Homemade Whole Wheat Spinach and Ricotta Ravioli with Tomato-Pancetta Butter

by Erin

A couple years ago, a group of friends and I went to a hands-on Viking Cooking School one-night class. It had to be one of the best meals I’ve ever had, but I may have been biased due to the complimentary wine they kept pouring in my glass while we cooked. This is everything we made/ate:

  • Marinated Roasted Red Peppers and Olives
  • Homemade Spinach and Ricotta Ravioli with Tomato-Pancetta Butter
  • Veal Scaloppini with Prosciutto and Sage (Saltimbocca alla Romana)
  • Chocolate Gelato with Cherries rolled in Bittersweet Chocolate (Tartufo)
  • Sparkling Wine with Fresh Strawberry Puree (Rossinis)

Seriously, we ate all of that and I should’ve been rolled home.

Thankfully we were provided with all the recipes, because I have remade several of them already for various occasions or just for dinner again. Unfortunately, I had never fully recreated the ravioli (until now) because I lacked the tools necessary to do so. (I’ve been using frozen pre-made ravioli instead and just making the Tomato-Pancetta butter – which I welcome you to try if making homemade pasta isn’t up your alley.)

But guess what? I own the Kitchenaid Stand Mixer Pasta Roller attachments now! Hooray!! So I decided to make these lovely things, but attempted them in whole wheat. Unfortunately the texture wasn’t quite right, but the saving grace is that they still tasted wonderful. I’m not sure anything stuffed with ricotta, Romano and spinach, covered in butter, sun-dried tomatoes and pancetta could ever be unpleasant.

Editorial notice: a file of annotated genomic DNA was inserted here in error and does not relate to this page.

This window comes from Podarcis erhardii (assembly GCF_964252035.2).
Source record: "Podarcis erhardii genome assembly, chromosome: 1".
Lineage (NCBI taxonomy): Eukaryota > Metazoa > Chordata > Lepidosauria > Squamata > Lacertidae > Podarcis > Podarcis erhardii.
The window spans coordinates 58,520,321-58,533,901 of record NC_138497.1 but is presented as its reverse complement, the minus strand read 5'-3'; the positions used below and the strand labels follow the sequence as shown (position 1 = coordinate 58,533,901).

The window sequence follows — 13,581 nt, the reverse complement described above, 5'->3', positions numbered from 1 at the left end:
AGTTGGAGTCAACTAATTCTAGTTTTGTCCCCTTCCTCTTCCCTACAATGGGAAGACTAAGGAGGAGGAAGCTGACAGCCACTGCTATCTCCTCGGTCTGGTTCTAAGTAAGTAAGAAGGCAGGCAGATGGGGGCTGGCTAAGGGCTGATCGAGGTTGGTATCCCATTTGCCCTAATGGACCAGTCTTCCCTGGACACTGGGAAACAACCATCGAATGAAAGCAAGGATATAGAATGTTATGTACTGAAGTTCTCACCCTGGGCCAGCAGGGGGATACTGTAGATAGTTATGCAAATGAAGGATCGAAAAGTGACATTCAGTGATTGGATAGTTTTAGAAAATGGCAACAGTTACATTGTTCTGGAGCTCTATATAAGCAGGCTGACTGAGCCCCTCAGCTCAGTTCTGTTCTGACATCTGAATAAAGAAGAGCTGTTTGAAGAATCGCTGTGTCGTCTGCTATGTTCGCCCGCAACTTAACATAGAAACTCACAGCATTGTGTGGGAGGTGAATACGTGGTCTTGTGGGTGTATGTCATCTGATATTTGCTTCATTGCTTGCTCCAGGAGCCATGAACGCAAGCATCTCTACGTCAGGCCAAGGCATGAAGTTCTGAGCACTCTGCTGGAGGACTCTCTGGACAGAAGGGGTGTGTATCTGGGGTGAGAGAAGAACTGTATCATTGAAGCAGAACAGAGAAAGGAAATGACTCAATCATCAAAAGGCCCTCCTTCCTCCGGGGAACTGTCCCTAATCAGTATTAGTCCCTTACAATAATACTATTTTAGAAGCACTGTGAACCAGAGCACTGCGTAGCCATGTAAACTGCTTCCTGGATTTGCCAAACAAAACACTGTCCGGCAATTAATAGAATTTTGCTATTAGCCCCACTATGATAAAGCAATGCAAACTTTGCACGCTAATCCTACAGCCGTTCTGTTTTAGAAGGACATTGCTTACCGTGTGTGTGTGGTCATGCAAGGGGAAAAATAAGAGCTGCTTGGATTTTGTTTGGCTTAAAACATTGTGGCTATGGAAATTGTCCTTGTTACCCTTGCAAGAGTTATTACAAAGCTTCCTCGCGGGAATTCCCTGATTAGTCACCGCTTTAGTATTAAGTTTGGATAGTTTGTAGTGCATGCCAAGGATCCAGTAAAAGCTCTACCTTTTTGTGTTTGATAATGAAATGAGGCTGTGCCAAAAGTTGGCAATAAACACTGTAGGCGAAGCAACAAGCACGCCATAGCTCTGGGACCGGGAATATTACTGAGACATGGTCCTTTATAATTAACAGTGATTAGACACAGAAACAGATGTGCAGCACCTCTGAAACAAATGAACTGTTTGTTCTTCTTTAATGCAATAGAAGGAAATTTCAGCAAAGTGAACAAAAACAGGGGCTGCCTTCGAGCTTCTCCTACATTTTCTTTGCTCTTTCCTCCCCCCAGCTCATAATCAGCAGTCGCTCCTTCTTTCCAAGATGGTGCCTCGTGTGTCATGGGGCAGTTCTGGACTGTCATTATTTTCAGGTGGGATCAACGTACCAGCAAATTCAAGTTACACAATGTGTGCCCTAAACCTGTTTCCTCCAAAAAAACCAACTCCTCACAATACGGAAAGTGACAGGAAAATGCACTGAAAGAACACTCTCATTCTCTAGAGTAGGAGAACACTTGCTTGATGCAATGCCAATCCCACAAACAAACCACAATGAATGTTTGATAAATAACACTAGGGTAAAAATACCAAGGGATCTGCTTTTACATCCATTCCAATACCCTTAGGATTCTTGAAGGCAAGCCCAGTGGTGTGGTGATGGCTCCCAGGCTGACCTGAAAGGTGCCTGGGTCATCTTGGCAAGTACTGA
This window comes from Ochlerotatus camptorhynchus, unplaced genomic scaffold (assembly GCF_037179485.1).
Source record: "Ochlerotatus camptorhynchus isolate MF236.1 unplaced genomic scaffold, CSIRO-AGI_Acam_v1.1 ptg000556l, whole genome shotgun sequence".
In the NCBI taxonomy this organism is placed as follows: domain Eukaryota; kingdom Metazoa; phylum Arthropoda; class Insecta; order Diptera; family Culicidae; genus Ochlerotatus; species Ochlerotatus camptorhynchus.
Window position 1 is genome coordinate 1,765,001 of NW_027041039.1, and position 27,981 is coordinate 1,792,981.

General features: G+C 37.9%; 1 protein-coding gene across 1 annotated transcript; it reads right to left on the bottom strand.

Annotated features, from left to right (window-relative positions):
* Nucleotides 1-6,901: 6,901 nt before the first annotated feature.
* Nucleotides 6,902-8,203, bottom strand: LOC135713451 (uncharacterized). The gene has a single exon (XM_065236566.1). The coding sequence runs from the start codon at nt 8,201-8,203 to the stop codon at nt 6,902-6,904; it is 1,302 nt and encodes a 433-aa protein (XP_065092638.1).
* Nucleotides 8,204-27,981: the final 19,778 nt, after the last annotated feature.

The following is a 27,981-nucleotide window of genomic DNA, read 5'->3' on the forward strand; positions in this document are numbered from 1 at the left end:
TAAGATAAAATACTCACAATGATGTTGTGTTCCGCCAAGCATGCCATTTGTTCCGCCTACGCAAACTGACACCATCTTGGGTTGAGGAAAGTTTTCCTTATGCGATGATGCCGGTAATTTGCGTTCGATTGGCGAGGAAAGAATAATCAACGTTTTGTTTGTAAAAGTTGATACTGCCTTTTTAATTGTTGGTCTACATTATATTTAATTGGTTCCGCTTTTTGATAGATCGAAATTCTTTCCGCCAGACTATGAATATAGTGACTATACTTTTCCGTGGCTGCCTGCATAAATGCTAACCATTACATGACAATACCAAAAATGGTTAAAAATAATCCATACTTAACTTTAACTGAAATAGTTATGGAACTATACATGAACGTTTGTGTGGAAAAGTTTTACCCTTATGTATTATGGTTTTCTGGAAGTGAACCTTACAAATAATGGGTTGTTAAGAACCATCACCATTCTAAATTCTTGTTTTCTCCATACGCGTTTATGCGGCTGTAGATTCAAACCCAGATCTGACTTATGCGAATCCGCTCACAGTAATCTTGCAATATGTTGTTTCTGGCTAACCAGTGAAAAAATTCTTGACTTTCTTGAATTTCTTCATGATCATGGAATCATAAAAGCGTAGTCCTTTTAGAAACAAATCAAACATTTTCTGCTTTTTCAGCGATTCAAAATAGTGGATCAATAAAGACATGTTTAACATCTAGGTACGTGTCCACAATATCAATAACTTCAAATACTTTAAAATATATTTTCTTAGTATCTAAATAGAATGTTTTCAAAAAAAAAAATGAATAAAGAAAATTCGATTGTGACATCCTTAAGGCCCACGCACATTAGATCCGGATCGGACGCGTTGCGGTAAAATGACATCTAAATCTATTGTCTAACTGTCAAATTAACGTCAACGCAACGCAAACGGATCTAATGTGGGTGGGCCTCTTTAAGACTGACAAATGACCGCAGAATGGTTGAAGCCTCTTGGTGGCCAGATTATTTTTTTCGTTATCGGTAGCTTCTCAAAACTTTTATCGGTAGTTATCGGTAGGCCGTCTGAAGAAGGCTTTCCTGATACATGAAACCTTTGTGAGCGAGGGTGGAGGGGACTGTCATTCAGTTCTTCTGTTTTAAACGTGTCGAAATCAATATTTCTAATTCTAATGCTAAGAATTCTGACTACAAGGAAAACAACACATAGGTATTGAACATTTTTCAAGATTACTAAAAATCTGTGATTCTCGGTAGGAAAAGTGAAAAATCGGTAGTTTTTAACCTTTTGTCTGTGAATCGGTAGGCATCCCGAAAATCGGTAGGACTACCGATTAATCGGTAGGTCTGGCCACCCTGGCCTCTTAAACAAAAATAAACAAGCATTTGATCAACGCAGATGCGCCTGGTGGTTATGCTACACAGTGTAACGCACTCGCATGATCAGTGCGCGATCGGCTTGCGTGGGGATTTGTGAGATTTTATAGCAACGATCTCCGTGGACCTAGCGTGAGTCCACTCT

If you’re lucky I may make more of the others recipes from that night and post them soon ;-).



3 eggs, beaten

1 Tbsp extra virgin olive oil

2 cups whole wheat flour, plus extra for rolling dough (or all-purpose for the original recipe)

1 tsp kosher salt


  1. In the work bowl of a food processor, pulse the eggs and oil to combine. In a small bowl, stir together the flour and salt. While the machine is running, add the flour mixture through the feed tube. Process until the mixture holds together and forms a ball. (Note: If the dough is too dry, add a few drops of warm water and process briefly. If the dough is too sticky, remove it from the processor and knead it with just enough flour to make it smooth and elastic.)
  2. Remove the dough from the work bowl and cover with plastic wrap; let rest for 20-30 minutes at room temperature.
  3. Cut the pasta dough into fourths. Wrap three of the pieces in plastic wrap, then set aside until needed. Flatten the remaining piece into a rectangle, approximately the same width as the pasta machine rollers. Adjust the pasta machine rollers to their widest setting.
  4. Roll the rectangle of pasta through the rollers one time. Then, fold the rectangle into thirds and feed it through the rollers 6-8 more times, folding the dough into thirds each time. Dust lightly with flour, if necessary, to keep it from sticking. Tighten the rollers of the pastas machine one notch, and feed the dough through the rollers without folding. Continue to feed the dough through the rollers without folding, tightening the rollers one notch each time, until the pasta is the desired thickness.